ENTERTAINMENT
By Sam Sessa and Sam Sessa,Sun Reporter | November 30, 2006
With the holiday season under way, Fells Point throws its annual Olde Tyme Christmas celebration this weekend. Now in its third year, the Olde Tyme Christmas starts at 5 p.m. tomorrow when neighborhood shops and galleries stay open late with sales and refreshments. "It's definitely becoming a regular tradition down here," said Jeremy Fennema, president of the Fells Point Development Corp. The event continues at 9 a.m. Saturday, when Santa arrives on a tugboat, escorted by fireboats, which docks at the Broadway Pier.
FEATURES
By Morit Chatlynne | November 26, 1995
Entertainer looks ahead and back; George Horn: Woodlawn 0) resident, 90, ran a Punch and Judy show,Ninety-year-old George Horn made his living from puppeteering until he retired in 1987. One of his earliest jobs, about 60 years ago, was running a Punch and Judy show at a place called Club Charles (no relation to the present Club Charles)."When the Club Charles opened up, they built a special bar with a one-way mirror. I did my show from behind it. No one ever saw me or met me. The bartenders helped me with the names of patrons who spoke to the puppets."
NEWS
October 24, 2000
"Hold Hard," a memoir by Alda Hopkins Clark, is the story of a young girl growing up on a 19th-century farm in Howard County. This excerpt is published with permission of her granddaughter, Martha Anne Clark Crist. I rode Mary Mule for quite a while. One day a horse dealer seeing me on a mule said he had a pony, which he would sell very cheaply and he would like to bring him for me to try. The problem confronting me was how to raise enough money to buy the pony. My brother, Sam Hopkins, who worked with Mother managing the farm, told me that if I caught a couple of little pigs that were running with their mother around the back yard, I could have them.
NEWS
By SANDY ALEXANDER and SANDY ALEXANDER,SUN REPORTER | August 4, 2006
While entertainers have been performing Punch and Judy puppet shows for more than 340 years, the jokes have changed to reflect the times, but some traditions remain intact, according to Bel Air puppeteer Mark Walker. A true Punch and Judy show has the title characters along with a baby and a policeman, among others, he said. Slapstick humor is essential. And Punch should have a squeaky voice, which is created by talking through a small metal-and-tape device called a swazzle. Walker, who has put on Horn's Punch and Judy show for 17 years, will be one of several new entertainment acts this year at the Howard County Fair, which prides itself on adding fresh elements while remaining traditional at its core.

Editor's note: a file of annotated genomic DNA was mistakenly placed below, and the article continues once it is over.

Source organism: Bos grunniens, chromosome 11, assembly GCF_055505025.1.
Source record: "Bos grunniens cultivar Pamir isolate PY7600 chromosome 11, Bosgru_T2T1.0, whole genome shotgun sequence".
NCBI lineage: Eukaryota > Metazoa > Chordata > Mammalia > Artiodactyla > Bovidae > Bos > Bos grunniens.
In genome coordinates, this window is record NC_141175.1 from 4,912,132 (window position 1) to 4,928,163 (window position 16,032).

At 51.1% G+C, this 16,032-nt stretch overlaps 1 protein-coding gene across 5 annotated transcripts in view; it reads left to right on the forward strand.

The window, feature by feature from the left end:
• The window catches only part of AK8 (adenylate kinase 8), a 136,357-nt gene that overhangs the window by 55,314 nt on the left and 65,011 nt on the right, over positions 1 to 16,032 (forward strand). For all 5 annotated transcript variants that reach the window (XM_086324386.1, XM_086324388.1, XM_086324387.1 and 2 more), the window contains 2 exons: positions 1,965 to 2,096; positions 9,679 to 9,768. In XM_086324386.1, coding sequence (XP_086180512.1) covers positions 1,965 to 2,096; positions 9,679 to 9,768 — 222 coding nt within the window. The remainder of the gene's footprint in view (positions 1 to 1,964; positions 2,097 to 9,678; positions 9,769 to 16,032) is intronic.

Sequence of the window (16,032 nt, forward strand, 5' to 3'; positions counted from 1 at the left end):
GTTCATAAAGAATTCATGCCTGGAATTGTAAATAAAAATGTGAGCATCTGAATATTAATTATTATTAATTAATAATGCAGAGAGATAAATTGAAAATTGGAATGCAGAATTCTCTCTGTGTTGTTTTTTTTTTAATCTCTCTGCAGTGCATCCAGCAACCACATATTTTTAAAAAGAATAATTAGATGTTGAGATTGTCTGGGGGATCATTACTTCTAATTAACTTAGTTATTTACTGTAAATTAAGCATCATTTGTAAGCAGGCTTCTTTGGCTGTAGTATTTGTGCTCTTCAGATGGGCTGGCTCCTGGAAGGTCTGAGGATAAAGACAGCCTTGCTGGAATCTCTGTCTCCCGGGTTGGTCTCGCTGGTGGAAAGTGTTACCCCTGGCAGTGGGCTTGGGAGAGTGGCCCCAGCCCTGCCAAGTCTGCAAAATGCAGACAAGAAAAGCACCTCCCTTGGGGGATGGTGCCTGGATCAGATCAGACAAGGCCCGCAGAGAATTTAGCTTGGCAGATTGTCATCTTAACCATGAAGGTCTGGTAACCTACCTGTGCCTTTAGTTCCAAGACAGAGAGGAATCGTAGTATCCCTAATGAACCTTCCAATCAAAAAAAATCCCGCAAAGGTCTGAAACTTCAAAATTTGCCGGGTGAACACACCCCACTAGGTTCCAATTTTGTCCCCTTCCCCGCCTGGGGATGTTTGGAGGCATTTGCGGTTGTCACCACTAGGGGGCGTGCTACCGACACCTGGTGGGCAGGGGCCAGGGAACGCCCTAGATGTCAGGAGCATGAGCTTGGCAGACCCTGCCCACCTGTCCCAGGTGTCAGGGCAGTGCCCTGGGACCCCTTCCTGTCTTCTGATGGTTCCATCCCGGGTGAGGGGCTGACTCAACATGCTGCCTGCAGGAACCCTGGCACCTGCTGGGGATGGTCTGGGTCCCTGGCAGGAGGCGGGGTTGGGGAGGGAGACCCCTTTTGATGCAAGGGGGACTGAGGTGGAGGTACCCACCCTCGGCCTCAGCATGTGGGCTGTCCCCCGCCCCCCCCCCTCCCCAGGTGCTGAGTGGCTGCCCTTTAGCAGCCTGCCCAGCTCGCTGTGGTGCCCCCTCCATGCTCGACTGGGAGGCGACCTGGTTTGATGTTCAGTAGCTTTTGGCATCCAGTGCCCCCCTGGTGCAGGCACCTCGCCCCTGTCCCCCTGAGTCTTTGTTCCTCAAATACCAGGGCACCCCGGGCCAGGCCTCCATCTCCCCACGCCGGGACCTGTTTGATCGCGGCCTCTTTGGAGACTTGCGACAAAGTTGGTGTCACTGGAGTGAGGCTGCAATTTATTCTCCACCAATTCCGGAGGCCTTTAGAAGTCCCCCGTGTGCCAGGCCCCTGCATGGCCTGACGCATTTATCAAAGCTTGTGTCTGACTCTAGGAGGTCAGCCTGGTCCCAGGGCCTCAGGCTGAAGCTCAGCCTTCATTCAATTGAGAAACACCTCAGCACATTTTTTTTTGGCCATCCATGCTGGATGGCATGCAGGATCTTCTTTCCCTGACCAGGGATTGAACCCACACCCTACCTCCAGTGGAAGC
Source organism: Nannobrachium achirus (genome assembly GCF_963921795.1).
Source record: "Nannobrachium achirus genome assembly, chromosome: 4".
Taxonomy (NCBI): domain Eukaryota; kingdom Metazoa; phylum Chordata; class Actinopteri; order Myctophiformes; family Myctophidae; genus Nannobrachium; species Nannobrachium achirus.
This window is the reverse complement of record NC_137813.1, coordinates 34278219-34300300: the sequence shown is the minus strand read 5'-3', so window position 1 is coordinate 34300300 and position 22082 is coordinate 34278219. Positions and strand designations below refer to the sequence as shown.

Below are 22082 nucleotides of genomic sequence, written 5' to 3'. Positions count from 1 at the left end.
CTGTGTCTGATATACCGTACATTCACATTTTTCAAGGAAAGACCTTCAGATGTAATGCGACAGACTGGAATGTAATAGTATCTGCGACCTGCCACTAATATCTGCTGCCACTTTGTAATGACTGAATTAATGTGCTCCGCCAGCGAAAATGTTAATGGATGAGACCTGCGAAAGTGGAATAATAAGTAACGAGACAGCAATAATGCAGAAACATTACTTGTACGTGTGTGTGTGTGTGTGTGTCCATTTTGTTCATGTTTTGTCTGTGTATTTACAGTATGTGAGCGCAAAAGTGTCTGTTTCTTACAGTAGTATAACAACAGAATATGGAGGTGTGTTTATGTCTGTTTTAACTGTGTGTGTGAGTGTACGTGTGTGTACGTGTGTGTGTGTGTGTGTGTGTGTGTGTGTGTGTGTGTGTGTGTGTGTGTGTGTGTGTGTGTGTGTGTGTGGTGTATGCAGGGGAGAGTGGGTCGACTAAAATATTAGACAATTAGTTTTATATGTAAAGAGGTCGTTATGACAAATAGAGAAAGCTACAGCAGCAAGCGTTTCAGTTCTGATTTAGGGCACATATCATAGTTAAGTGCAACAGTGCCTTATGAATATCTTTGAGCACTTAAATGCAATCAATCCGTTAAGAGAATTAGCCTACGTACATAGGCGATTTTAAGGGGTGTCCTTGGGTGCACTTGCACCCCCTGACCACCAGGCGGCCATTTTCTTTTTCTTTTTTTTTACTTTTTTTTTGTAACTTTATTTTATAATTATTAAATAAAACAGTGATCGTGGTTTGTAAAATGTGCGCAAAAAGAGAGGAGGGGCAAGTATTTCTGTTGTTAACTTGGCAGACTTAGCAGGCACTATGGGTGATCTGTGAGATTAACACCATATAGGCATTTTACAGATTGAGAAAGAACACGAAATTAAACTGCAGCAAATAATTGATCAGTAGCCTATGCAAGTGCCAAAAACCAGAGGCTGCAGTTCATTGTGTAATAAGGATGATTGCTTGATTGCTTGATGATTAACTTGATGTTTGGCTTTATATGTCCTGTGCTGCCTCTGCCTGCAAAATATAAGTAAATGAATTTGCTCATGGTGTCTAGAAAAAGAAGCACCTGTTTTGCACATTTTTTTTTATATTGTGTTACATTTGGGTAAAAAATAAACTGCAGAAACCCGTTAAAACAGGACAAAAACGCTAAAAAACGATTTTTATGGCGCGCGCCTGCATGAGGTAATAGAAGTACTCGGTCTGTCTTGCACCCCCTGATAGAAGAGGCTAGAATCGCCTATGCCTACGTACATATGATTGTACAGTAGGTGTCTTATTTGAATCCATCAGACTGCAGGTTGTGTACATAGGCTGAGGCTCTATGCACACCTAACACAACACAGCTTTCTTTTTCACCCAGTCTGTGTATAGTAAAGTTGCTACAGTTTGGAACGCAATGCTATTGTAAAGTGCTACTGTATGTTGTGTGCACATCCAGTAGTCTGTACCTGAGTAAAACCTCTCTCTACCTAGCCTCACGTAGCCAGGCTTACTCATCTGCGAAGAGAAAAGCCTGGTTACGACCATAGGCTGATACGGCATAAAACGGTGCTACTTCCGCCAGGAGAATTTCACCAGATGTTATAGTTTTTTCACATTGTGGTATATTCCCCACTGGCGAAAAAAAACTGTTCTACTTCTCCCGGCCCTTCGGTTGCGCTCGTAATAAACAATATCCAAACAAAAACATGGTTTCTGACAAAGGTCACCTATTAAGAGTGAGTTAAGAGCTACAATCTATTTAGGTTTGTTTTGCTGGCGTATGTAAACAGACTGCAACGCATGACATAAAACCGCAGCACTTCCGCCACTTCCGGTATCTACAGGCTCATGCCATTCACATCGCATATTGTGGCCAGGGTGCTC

NEWS
By Frederick N. Rasmussen and Frederick N. Rasmussen,SUN STAFF | January 17, 2004
George L. Horn, a puppeteer and ventriloquist who spent more than 60 years delighting children and adults with the exploits of his hand-held characters, died Monday of a urinary infection at Millennium Health and Rehabilitation Center of Ellicott City. He was 98. "I saw him perform sometime around 1963 at Patterson Park, and to this day, I can still remember it," said Mark Walker, a Baltimore puppeteer and ventriloquist who spends his days as a planning analyst at Johns Hopkins Health Systems.
ENTERTAINMENT
By Lori Sears | October 24, 2002
Ever looked for a needle in a haystack? I'm talking a real haystack. No? Well, surely you've searched for a buried treasure. What - no? Well, you've at least watched earthworm races, yes? Certainly you must have. But if you've somehow gone through life without these experiences, it's high time you tried 'em all. "Sunday in the Park: A Day of Old-Fashioned Family Fun" takes place Sunday at Centennial Park in Columbia. Between searching for needles in haystacks (OK, they're really turkey basters)
NEWS
October 24, 2000
"Hold Hard," a memoir by Alda Hopkins Clark, is the story of a young girl growing up on a 19th-century farm in Howard County. This excerpt is published with permission of her granddaughter, Martha Anne Clark Crist. I rode Mary Mule for quite a while. One day a horse dealer seeing me on a mule said he had a pony, which he would sell very cheaply and he would like to bring him for me to try. The problem confronting me was how to raise enough money to buy the pony. My brother, Sam Hopkins, who worked with Mother managing the farm, told me that if I caught a couple of little pigs that were running with their mother around the back yard, I could have them.